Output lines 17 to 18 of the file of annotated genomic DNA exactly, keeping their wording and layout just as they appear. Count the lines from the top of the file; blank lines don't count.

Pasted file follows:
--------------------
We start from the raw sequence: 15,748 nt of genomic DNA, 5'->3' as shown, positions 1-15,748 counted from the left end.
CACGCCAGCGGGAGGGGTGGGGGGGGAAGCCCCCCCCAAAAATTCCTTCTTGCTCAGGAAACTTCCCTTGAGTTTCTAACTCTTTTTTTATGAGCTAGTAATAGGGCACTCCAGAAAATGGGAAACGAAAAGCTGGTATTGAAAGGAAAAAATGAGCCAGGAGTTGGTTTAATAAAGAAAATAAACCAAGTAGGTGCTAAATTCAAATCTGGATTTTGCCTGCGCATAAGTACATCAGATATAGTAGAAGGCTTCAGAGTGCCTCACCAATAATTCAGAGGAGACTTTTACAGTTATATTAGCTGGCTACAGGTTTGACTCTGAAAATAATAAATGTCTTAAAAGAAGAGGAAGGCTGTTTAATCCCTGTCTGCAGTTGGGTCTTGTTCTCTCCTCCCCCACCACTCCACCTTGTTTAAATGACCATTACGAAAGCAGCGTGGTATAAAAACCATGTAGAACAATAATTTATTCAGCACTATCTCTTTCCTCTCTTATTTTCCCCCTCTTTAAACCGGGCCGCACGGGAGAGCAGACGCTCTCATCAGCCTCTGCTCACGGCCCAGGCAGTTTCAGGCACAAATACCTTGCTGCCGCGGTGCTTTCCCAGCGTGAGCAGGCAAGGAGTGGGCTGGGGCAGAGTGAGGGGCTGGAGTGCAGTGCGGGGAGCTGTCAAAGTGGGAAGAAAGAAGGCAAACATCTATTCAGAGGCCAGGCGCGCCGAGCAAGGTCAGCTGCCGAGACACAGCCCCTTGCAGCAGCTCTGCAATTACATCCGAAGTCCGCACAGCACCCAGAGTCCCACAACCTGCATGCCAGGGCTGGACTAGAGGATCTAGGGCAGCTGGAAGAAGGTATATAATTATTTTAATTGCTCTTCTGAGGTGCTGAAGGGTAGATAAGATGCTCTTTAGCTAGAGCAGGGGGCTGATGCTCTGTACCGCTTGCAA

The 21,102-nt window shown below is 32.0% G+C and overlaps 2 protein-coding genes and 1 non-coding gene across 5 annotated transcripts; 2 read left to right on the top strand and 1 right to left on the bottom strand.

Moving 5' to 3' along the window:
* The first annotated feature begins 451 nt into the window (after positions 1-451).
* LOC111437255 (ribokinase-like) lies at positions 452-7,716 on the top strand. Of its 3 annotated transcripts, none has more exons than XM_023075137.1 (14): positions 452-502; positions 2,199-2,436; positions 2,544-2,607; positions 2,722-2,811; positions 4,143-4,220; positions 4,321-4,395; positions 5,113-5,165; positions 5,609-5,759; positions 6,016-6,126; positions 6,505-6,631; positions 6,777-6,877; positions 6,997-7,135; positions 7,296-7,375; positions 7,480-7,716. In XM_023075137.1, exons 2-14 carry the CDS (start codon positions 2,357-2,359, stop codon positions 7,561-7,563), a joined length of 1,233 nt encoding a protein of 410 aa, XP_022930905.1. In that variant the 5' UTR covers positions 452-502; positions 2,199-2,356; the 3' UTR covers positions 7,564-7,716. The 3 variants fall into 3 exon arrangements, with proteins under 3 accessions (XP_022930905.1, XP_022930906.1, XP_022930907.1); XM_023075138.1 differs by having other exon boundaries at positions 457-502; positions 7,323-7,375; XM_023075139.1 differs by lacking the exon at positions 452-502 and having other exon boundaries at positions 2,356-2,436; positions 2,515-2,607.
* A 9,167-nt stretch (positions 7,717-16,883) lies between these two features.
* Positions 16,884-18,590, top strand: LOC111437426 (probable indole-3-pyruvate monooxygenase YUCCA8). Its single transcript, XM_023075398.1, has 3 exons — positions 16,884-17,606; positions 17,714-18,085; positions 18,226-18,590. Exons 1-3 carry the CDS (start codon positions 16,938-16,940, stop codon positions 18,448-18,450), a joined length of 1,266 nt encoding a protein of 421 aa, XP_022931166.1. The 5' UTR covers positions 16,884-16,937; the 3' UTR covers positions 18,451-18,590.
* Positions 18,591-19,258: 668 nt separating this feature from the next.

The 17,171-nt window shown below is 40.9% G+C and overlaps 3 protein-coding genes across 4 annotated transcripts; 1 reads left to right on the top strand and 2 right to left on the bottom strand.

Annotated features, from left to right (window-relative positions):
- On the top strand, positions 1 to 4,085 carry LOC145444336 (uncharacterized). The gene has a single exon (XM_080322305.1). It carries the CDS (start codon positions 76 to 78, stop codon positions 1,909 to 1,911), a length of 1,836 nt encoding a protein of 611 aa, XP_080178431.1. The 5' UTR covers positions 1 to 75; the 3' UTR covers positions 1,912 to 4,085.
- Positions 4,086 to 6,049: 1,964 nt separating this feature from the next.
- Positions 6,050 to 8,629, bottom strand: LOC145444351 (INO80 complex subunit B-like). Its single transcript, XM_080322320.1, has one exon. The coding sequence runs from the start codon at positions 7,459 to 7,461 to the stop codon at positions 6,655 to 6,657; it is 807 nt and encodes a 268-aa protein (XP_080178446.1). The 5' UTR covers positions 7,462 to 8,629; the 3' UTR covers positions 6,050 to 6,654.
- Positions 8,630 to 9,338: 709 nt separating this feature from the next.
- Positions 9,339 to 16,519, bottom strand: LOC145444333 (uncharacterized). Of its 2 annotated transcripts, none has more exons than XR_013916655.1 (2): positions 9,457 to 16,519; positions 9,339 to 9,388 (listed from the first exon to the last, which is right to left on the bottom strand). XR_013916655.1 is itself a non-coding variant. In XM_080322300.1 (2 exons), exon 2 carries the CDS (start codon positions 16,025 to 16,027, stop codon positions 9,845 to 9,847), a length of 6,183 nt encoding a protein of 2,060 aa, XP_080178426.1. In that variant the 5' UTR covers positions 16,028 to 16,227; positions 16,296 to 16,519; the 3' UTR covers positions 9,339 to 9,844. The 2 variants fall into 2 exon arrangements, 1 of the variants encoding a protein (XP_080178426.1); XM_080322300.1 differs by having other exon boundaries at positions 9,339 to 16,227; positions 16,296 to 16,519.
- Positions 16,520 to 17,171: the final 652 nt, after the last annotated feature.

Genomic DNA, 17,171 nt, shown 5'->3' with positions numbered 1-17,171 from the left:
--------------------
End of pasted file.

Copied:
- Positions 16,520 to 17,171: the final 652 nt, after the last annotated feature.

Genomic DNA, 17,171 nt, shown 5'->3' with positions numbered 1-17,171 from the left: